Welcome to Green Comet

Creative Commons licensed Green Comet, and its sequel Parasite Puppeteers, tell an expansive story of love and adventure on an inhabited comet. To learn more, and for samples, visit the Welcome Page.

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VocalID Certificate – 1000


I got another certificate! VocalID gave me a certificate to reward my efforts, and to encourage more. VocalID is an initiative whose goal is to provide unique voices to people who can’t speak on their own. They need devices that can synthesize a voice for them, and VocalID wants to let them choose their own rather than settle for one of the generic ones. See my original post on VocalID.

Watch Rupal Patel’s TED Talk and get inspired.
Visit VocalID’s website to see what they’re about.


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Managing Trolls

Theodor Kittelsen - Public Domain

Theodor Kittelsen – Public Domain

Following up on my two previous posts about internet trolls, For the Love of Trolls and Trolls Observed, we’ll now have one on managing trolls. In the first post I facetiously talked about how useful they are, and asked them to join us. No bites. In the second I pointed at some studies of the psychology of trolls, concluding that they’re harmful and need to be managed. Still no bites. They’re obviously afraid of us.-) In this post I’ll point at some suggested ways of managing trolls.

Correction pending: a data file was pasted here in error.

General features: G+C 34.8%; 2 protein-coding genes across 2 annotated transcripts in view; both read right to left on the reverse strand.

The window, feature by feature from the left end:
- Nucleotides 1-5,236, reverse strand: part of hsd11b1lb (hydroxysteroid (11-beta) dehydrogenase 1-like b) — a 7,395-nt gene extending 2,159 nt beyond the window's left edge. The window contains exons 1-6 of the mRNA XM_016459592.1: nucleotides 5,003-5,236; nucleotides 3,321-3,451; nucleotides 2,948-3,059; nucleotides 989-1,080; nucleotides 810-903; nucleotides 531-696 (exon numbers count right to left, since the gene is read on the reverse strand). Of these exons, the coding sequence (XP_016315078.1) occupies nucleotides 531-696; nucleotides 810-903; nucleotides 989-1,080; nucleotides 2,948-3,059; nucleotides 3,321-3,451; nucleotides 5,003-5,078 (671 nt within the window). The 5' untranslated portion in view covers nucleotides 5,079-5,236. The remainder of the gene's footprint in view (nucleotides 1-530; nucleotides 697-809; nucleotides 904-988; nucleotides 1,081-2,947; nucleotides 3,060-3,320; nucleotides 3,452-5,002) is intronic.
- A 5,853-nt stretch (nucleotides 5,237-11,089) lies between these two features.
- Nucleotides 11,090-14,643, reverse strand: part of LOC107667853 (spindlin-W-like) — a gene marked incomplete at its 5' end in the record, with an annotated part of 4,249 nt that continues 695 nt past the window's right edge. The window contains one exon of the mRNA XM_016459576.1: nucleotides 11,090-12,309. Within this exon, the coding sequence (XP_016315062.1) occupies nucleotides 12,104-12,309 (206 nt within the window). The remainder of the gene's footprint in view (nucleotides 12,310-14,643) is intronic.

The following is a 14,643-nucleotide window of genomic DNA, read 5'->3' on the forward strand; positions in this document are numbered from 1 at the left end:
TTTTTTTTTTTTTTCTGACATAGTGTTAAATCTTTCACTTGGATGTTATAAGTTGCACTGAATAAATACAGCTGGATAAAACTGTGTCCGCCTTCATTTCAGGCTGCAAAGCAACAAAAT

First we need to identify them. For personal use we can refer to the Urban Dictionary definition: One who posts a deliberately provocative message to a newsgroup or message board with the intention of causing maximum disruption and argument. In those cases, once identified they can be ignored or banned or dealt with in one of the ways listed below. The problem gets worse in the non-personal cases.

In big arenas like Facebook and Twitter, the problem can become overwhelming, particularly since not everyone can identify a troll, much less know how to handle it. There are people who are vulnerable to trolling and bullying, and they need help. Those big companies, and others, are trying to use computers and algorithms to flag potential trolls and assist the human moderators in dealing with them. Sometimes it is enough to let them know that you’re on to them to tone down their behavior. Another approach is to have an algorithm parse a message before it is sent, and ask the sender to reconsider if it looks bad. A useful tactic is to involve other users in identifying and censuring trolls to overcome the tendency to be apathetic about things that don’t seem to involve them. See this BBC article, and this Webroot one.

Here’s a list of things you can try once you’ve identified a troll.

Remember that the troll is the one with the problem, not you. Don’t let him make his problem your problem.

Refuse to take it personally. It’s about them, not you.

Don’t argue with them. That’s their home field advantage.

Don’t respond in kind. It will only make you look as bad as them.

Don’t engage the troll directly. Calmly point out his behavior to others.

If you get sucked in before you realize it, try to make light of it.

If they won’t stop, ignore them. Talk around them. Let their best efforts disappear without a ripple.

If it gets bad, report them to someone who can do something about it. In some cases, banishment is the best option.

So that’s managing trolls. Identify and nullify. We must be doing a great job here on Green Comet, because we don’t have any.-)


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